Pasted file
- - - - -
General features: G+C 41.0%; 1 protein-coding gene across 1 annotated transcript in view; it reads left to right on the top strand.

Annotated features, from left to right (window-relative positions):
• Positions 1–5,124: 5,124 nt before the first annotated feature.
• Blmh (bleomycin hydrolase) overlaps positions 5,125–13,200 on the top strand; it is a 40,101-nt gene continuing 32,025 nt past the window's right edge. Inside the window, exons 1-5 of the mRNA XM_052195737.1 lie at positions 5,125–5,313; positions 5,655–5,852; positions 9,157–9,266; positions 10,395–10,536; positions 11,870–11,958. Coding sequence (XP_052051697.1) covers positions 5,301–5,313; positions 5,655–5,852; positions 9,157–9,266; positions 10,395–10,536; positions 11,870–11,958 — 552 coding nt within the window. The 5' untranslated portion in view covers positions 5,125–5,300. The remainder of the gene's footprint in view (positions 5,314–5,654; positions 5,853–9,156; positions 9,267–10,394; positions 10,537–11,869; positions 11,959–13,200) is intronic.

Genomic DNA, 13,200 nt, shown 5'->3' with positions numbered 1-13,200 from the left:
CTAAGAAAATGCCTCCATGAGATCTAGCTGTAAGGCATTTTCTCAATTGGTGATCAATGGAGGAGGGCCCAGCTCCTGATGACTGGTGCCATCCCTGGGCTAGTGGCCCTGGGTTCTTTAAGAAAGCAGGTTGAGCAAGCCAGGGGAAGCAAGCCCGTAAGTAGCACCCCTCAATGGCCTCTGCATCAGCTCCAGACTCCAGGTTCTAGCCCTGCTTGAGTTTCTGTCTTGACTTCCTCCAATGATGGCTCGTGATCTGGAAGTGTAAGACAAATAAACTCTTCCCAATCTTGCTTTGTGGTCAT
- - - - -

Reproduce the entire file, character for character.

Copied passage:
General features: G+C 41.0%; 1 protein-coding gene across 1 annotated transcript in view; it reads left to right on the top strand.

Annotated features, from left to right (window-relative positions):
• Positions 1–5,124: 5,124 nt before the first annotated feature.
• Blmh (bleomycin hydrolase) overlaps positions 5,125–13,200 on the top strand; it is a 40,101-nt gene continuing 32,025 nt past the window's right edge. Inside the window, exons 1-5 of the mRNA XM_052195737.1 lie at positions 5,125–5,313; positions 5,655–5,852; positions 9,157–9,266; positions 10,395–10,536; positions 11,870–11,958. Coding sequence (XP_052051697.1) covers positions 5,301–5,313; positions 5,655–5,852; positions 9,157–9,266; positions 10,395–10,536; positions 11,870–11,958 — 552 coding nt within the window. The 5' untranslated portion in view covers positions 5,125–5,300. The remainder of the gene's footprint in view (positions 5,314–5,654; positions 5,853–9,156; positions 9,267–10,394; positions 10,537–11,869; positions 11,959–13,200) is intronic.

Genomic DNA, 13,200 nt, shown 5'->3' with positions numbered 1-13,200 from the left:
CTAAGAAAATGCCTCCATGAGATCTAGCTGTAAGGCATTTTCTCAATTGGTGATCAATGGAGGAGGGCCCAGCTCCTGATGACTGGTGCCATCCCTGGGCTAGTGGCCCTGGGTTCTTTAAGAAAGCAGGTTGAGCAAGCCAGGGGAAGCAAGCCCGTAAGTAGCACCCCTCAATGGCCTCTGCATCAGCTCCAGACTCCAGGTTCTAGCCCTGCTTGAGTTTCTGTCTTGACTTCCTCCAATGATGGCTCGTGATCTGGAAGTGTAAGACAAATAAACTCTTCCCAATCTTGCTTTGTGGTCAT